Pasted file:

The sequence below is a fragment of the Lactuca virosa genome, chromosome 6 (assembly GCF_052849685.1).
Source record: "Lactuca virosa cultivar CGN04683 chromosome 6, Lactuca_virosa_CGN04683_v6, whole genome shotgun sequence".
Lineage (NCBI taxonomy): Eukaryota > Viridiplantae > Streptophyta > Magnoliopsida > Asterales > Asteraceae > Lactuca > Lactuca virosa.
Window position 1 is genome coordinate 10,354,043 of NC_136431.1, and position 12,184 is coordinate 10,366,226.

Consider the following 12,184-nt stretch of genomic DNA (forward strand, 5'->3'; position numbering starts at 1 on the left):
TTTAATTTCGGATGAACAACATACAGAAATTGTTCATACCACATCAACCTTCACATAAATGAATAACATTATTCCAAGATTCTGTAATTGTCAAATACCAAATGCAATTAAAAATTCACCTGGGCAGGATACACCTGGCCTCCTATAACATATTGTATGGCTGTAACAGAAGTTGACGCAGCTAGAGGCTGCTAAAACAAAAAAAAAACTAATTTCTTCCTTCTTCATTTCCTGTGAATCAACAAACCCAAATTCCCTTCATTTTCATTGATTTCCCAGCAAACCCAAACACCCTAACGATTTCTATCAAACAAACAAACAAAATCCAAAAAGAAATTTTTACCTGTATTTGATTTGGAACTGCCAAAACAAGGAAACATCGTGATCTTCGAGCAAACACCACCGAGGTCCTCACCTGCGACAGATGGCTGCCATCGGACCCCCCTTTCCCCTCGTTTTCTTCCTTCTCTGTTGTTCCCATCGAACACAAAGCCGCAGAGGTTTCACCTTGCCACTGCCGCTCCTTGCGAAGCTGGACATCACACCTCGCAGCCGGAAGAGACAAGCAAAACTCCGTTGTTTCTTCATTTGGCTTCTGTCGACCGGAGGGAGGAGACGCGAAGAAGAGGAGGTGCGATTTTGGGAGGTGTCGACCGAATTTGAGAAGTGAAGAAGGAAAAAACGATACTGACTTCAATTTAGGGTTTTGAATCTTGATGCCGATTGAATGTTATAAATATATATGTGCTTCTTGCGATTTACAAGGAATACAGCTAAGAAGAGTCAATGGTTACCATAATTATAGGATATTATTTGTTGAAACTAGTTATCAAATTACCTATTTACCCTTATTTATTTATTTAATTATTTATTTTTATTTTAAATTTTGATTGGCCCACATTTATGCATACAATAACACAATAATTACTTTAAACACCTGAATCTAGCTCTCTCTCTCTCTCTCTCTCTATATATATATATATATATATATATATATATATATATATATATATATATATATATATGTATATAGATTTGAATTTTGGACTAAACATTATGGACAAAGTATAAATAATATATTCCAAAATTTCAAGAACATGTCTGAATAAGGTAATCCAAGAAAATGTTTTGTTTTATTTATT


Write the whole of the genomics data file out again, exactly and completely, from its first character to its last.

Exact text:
The sequence below is a fragment of the Lactuca virosa genome, chromosome 6 (assembly GCF_052849685.1).
Source record: "Lactuca virosa cultivar CGN04683 chromosome 6, Lactuca_virosa_CGN04683_v6, whole genome shotgun sequence".
Lineage (NCBI taxonomy): Eukaryota > Viridiplantae > Streptophyta > Magnoliopsida > Asterales > Asteraceae > Lactuca > Lactuca virosa.
Window position 1 is genome coordinate 10,354,043 of NC_136431.1, and position 12,184 is coordinate 10,366,226.

Consider the following 12,184-nt stretch of genomic DNA (forward strand, 5'->3'; position numbering starts at 1 on the left):
TTTAATTTCGGATGAACAACATACAGAAATTGTTCATACCACATCAACCTTCACATAAATGAATAACATTATTCCAAGATTCTGTAATTGTCAAATACCAAATGCAATTAAAAATTCACCTGGGCAGGATACACCTGGCCTCCTATAACATATTGTATGGCTGTAACAGAAGTTGACGCAGCTAGAGGCTGCTAAAACAAAAAAAAAACTAATTTCTTCCTTCTTCATTTCCTGTGAATCAACAAACCCAAATTCCCTTCATTTTCATTGATTTCCCAGCAAACCCAAACACCCTAACGATTTCTATCAAACAAACAAACAAAATCCAAAAAGAAATTTTTACCTGTATTTGATTTGGAACTGCCAAAACAAGGAAACATCGTGATCTTCGAGCAAACACCACCGAGGTCCTCACCTGCGACAGATGGCTGCCATCGGACCCCCCTTTCCCCTCGTTTTCTTCCTTCTCTGTTGTTCCCATCGAACACAAAGCCGCAGAGGTTTCACCTTGCCACTGCCGCTCCTTGCGAAGCTGGACATCACACCTCGCAGCCGGAAGAGACAAGCAAAACTCCGTTGTTTCTTCATTTGGCTTCTGTCGACCGGAGGGAGGAGACGCGAAGAAGAGGAGGTGCGATTTTGGGAGGTGTCGACCGAATTTGAGAAGTGAAGAAGGAAAAAACGATACTGACTTCAATTTAGGGTTTTGAATCTTGATGCCGATTGAATGTTATAAATATATATGTGCTTCTTGCGATTTACAAGGAATACAGCTAAGAAGAGTCAATGGTTACCATAATTATAGGATATTATTTGTTGAAACTAGTTATCAAATTACCTATTTACCCTTATTTATTTATTTAATTATTTATTTTTATTTTAAATTTTGATTGGCCCACATTTATGCATACAATAACACAATAATTACTTTAAACACCTGAATCTAGCTCTCTCTCTCTCTCTCTCTCTATATATATATATATATATATATATATATATATATATATATATATATATATATATATGTATATAGATTTGAATTTTGGACTAAACATTATGGACAAAGTATAAATAATATATTCCAAAATTTCAAGAACATGTCTGAATAAGGTAATCCAAGAAAATGTTTTGTTTTATTTATT